The starting point for the workshops has been interacting with materials and noticing how this opens doors to reactions – playing with stretchy things, things that roll or bounce, things that float – and observing what it is that happens and how it feels. How can I set up opportunities for people to express their feelings non-verbally through body-language and sounds, through movement and through dance? And how can I create space for everyone’s different ways of expressing themselves to happen and to be recognised? How do I share this with others – with parents and carers, with a wider audience and with the young people themselves? What form is this sharing going to take – is it a live performance, is a documentary, is an installation, is it a CD of music, is it booklet of games to play? I’m starting to think this project could be any or all of these things. And maybe I don’t have to choose right from the outset, maybe through the process and the collaboration these decisions will be made for me.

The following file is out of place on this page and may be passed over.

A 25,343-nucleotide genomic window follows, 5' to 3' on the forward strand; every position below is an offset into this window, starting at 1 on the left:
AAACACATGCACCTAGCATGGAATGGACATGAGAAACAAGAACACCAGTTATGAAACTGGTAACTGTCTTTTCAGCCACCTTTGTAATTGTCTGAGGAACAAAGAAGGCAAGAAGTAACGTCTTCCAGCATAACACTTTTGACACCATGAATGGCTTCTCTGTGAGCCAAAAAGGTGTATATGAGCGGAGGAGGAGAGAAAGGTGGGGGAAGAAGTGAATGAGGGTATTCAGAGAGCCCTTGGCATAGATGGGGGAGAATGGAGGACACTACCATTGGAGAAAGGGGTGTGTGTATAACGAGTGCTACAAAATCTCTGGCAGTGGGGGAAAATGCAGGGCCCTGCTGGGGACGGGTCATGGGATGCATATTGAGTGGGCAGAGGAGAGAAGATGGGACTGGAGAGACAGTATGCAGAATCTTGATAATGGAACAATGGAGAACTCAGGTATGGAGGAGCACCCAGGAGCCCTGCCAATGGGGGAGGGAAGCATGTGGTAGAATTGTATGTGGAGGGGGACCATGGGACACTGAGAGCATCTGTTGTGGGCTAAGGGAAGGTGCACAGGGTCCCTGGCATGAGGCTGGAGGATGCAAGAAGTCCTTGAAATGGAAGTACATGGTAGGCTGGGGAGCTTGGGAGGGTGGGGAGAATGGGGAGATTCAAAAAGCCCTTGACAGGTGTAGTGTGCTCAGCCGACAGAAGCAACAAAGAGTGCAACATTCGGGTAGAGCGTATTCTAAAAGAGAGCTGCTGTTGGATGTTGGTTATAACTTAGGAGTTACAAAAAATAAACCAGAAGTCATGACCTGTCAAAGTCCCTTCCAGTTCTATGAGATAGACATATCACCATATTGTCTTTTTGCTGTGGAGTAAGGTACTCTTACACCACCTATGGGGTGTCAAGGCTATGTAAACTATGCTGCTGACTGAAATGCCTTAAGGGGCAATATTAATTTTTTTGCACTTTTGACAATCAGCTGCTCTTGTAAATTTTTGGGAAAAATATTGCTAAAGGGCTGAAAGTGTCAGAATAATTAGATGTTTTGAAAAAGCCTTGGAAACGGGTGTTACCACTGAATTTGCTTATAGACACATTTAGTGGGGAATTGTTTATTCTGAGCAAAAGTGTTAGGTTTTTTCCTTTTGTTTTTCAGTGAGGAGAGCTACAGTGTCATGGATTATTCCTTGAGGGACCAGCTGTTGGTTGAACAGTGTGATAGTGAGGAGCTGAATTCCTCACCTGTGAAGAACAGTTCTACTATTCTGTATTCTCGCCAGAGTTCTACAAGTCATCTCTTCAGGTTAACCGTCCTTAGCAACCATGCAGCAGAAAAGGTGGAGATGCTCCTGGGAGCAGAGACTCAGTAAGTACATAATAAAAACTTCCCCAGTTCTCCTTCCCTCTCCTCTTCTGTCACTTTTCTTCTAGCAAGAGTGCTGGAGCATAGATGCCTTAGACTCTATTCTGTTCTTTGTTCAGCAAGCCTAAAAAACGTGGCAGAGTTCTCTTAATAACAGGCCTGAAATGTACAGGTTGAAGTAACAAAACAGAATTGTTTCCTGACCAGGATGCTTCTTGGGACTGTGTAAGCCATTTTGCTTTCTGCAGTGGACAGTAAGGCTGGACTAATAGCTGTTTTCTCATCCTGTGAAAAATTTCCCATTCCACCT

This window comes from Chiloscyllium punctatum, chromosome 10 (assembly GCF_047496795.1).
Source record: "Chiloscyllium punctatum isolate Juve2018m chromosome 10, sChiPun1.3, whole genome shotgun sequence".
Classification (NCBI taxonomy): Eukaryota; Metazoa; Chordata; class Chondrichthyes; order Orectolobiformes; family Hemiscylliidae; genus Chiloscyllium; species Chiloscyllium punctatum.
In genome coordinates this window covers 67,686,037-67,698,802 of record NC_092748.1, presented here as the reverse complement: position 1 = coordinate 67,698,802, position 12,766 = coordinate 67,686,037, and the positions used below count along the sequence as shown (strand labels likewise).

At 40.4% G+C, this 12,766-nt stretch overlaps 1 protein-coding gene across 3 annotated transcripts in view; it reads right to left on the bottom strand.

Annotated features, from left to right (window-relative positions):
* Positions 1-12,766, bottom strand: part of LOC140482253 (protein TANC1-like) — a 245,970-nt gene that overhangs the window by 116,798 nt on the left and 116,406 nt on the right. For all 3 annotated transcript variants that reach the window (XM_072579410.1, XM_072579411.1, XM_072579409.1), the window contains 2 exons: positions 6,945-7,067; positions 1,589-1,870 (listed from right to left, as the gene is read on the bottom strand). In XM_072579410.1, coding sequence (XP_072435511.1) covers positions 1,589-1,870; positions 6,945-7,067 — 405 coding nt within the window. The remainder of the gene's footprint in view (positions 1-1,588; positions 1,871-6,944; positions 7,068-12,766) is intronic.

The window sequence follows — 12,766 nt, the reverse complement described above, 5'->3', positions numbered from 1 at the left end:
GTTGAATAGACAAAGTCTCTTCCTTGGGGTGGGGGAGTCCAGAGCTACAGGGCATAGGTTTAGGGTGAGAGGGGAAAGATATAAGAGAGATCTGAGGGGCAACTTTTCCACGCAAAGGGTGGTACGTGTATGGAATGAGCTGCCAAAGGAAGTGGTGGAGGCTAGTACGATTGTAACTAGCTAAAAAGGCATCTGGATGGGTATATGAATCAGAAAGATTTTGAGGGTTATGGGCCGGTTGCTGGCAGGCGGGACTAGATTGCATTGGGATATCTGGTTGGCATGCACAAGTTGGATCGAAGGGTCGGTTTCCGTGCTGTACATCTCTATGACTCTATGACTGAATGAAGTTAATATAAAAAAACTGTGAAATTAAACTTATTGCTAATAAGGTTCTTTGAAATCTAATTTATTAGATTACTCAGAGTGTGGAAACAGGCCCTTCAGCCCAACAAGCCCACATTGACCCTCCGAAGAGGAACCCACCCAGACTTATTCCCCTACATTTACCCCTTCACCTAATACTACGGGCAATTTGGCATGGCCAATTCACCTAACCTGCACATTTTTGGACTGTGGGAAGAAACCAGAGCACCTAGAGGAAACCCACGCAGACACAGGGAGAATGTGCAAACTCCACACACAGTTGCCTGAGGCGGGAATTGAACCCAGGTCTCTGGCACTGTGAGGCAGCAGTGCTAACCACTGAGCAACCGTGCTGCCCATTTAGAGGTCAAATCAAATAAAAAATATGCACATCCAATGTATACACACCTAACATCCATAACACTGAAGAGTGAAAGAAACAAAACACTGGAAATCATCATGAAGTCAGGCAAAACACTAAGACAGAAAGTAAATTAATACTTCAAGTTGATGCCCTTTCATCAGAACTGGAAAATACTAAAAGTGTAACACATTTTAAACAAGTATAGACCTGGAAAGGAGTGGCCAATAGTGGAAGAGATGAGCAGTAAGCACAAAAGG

Having said that though, I have made two very important decisions already – I have decided to collaborate with a musician and a filmmaker. So already the possibilities for making a CD of music and producing a film are more likely on the cards! Quee MacArthur – musician and composer – will be making music in the next round of workshops in February and Robbie Synge will be on board as an outside eye filming the day’s events. We’ll be working in small groups this time – 3 to 5 young people in each group. I’m keeping the numbers small so I can really pay attention to everyone, be a better listener, and hopefully find out more about everyone.